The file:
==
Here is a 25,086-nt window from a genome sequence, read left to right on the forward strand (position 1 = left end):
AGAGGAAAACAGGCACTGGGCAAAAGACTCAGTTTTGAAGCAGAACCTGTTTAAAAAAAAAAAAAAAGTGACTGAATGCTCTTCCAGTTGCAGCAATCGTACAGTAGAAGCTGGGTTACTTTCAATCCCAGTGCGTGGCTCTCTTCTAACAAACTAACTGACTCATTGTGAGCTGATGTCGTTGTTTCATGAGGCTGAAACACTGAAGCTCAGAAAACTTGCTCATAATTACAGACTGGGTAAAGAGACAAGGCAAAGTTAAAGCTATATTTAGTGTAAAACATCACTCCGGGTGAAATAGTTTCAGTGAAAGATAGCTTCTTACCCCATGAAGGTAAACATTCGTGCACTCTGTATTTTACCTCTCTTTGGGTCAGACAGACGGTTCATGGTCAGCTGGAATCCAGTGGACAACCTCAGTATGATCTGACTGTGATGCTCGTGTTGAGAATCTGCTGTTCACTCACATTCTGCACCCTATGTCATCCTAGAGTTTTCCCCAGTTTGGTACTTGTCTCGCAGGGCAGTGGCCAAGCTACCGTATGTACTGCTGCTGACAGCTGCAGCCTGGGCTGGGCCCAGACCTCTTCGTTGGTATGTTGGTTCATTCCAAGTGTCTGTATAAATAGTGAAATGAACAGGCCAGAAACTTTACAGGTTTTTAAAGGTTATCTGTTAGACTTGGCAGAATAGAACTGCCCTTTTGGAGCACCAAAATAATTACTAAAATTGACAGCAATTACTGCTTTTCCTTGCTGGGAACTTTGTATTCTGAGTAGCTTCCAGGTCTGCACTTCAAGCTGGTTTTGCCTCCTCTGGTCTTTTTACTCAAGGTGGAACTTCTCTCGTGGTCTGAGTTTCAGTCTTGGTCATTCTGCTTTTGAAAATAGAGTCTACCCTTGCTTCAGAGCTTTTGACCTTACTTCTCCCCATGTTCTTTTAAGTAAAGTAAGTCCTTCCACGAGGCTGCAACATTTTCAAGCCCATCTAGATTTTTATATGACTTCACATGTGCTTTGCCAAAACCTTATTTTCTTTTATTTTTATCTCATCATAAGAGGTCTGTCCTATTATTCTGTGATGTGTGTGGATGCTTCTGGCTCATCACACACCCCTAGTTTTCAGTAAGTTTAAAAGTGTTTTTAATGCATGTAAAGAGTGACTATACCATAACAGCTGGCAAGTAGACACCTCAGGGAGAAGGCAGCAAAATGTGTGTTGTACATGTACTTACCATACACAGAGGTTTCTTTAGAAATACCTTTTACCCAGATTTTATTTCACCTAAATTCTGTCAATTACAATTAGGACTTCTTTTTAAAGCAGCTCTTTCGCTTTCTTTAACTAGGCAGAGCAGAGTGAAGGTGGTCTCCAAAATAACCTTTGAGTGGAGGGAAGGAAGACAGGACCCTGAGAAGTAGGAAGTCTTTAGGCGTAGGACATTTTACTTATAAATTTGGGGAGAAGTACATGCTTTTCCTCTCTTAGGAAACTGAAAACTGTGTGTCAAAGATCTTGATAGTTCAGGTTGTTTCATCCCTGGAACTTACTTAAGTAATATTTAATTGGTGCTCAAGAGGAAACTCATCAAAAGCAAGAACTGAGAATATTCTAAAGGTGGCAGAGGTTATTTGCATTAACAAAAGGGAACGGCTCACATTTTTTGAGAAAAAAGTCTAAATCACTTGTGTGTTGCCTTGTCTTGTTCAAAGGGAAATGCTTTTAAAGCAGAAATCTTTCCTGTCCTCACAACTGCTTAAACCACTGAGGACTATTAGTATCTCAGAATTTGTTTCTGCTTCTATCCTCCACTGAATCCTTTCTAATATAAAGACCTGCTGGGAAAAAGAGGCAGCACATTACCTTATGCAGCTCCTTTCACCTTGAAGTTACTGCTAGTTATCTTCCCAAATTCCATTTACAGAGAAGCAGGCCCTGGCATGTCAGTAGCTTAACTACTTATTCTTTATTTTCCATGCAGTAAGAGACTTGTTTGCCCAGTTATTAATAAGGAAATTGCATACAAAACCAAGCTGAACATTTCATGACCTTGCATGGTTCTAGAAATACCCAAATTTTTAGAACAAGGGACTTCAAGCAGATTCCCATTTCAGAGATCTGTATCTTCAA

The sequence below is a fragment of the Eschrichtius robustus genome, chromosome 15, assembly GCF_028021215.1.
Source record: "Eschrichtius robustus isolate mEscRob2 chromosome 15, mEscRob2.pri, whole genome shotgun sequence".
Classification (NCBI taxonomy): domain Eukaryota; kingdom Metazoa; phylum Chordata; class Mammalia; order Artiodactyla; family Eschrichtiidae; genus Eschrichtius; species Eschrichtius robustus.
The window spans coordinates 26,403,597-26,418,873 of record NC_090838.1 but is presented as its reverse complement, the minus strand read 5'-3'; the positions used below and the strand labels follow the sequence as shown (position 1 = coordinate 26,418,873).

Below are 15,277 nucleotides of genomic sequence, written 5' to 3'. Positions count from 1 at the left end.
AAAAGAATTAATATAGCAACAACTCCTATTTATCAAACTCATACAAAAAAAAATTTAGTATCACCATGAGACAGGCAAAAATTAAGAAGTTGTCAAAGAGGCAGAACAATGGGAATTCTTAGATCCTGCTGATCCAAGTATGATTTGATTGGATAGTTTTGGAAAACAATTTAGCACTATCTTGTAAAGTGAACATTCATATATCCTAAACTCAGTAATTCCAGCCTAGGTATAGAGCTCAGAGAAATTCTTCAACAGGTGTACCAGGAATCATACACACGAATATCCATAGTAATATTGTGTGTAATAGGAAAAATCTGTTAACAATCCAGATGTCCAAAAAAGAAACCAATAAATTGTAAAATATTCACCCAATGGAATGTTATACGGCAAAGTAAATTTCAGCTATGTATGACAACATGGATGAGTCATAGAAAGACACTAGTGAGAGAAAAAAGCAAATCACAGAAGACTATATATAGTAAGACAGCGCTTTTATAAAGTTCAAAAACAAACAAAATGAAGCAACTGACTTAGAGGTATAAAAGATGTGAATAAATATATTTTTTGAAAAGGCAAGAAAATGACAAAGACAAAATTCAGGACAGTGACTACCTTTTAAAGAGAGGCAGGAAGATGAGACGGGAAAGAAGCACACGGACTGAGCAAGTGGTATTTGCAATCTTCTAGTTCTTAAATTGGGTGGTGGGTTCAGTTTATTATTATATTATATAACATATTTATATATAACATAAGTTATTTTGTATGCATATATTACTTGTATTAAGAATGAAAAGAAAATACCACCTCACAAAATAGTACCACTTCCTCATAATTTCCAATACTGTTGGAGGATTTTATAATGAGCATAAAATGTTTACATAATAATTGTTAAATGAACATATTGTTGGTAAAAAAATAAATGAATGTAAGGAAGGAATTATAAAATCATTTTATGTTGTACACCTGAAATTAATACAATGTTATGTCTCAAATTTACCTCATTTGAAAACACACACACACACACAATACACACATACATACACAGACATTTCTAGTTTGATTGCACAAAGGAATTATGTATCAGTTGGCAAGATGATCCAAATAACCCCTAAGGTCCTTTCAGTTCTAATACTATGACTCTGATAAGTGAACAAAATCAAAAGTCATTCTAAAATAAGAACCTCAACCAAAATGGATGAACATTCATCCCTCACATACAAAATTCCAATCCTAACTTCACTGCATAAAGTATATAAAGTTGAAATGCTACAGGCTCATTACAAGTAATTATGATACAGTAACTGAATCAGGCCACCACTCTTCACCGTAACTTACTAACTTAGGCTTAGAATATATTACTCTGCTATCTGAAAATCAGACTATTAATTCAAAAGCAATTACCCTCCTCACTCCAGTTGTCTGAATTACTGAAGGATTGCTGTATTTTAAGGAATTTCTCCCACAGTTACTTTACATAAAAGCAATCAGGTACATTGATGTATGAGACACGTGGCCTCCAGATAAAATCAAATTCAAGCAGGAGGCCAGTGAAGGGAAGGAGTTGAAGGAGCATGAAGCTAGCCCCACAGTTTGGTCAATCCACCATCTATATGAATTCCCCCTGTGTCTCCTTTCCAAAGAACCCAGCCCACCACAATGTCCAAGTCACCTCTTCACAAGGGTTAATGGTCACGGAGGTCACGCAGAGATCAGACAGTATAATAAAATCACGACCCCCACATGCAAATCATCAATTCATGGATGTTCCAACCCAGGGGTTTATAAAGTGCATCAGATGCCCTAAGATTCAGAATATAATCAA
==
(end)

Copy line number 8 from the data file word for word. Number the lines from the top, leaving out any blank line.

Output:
AAAAGAATTAATATAGCAACAACTCCTATTTATCAAACTCATACAAAAAAAAATTTAGTATCACCATGAGACAGGCAAAAATTAAGAAGTTGTCAAAGAGGCAGAACAATGGGAATTCTTAGATCCTGCTGATCCAAGTATGATTTGATTGGATAGTTTTGGAAAACAATTTAGCACTATCTTGTAAAGTGAACATTCATATATCCTAAACTCAGTAATTCCAGCCTAGGTATAGAGCTCAGAGAAATTCTTCAACAGGTGTACCAGGAATCATACACACGAATATCCATAGTAATATTGTGTGTAATAGGAAAAATCTGTTAACAATCCAGATGTCCAAAAAAGAAACCAATAAATTGTAAAATATTCACCCAATGGAATGTTATACGGCAAAGTAAATTTCAGCTATGTATGACAACATGGATGAGTCATAGAAAGACACTAGTGAGAGAAAAAAGCAAATCACAGAAGACTATATATAGTAAGACAGCGCTTTTATAAAGTTCAAAAACAAACAAAATGAAGCAACTGACTTAGAGGTATAAAAGATGTGAATAAATATATTTTTTGAAAAGGCAAGAAAATGACAAAGACAAAATTCAGGACAGTGACTACCTTTTAAAGAGAGGCAGGAAGATGAGACGGGAAAGAAGCACACGGACTGAGCAAGTGGTATTTGCAATCTTCTAGTTCTTAAATTGGGTGGTGGGTTCAGTTTATTATTATATTATATAACATATTTATATATAACATAAGTTATTTTGTATGCATATATTACTTGTATTAAGAATGAAAAGAAAATACCACCTCACAAAATAGTACCACTTCCTCATAATTTCCAATACTGTTGGAGGATTTTATAATGAGCATAAAATGTTTACATAATAATTGTTAAATGAACATATTGTTGGTAAAAAAATAAATGAATGTAAGGAAGGAATTATAAAATCATTTTATGTTGTACACCTGAAATTAATACAATGTTATGTCTCAAATTTACCTCATTTGAAAACACACACACACACACAATACACACATACATACACAGACATTTCTAGTTTGATTGCACAAAGGAATTATGTATCAGTTGGCAAGATGATCCAAATAACCCCTAAGGTCCTTTCAGTTCTAATACTATGACTCTGATAAGTGAACAAAATCAAAAGTCATTCTAAAATAAGAACCTCAACCAAAATGGATGAACATTCATCCCTCACATACAAAATTCCAATCCTAACTTCACTGCATAAAGTATATAAAGTTGAAATGCTACAGGCTCATTACAAGTAATTATGATACAGTAACTGAATCAGGCCACCACTCTTCACCGTAACTTACTAACTTAGGCTTAGAATATATTACTCTGCTATCTGAAAATCAGACTATTAATTCAAAAGCAATTACCCTCCTCACTCCAGTTGTCTGAATTACTGAAGGATTGCTGTATTTTAAGGAATTTCTCCCACAGTTACTTTACATAAAAGCAATCAGGTACATTGATGTATGAGACACGTGGCCTCCAGATAAAATCAAATTCAAGCAGGAGGCCAGTGAAGGGAAGGAGTTGAAGGAGCATGAAGCTAGCCCCACAGTTTGGTCAATCCACCATCTATATGAATTCCCCCTGTGTCTCCTTTCCAAAGAACCCAGCCCACCACAATGTCCAAGTCACCTCTTCACAAGGGTTAATGGTCACGGAGGTCACGCAGAGATCAGACAGTATAATAAAATCACGACCCCCACATGCAAATCATCAATTCATGGATGTTCCAACCCAGGGGTTTATAAAGTGCATCAGATGCCCTAAGATTCAGAATATAATCAA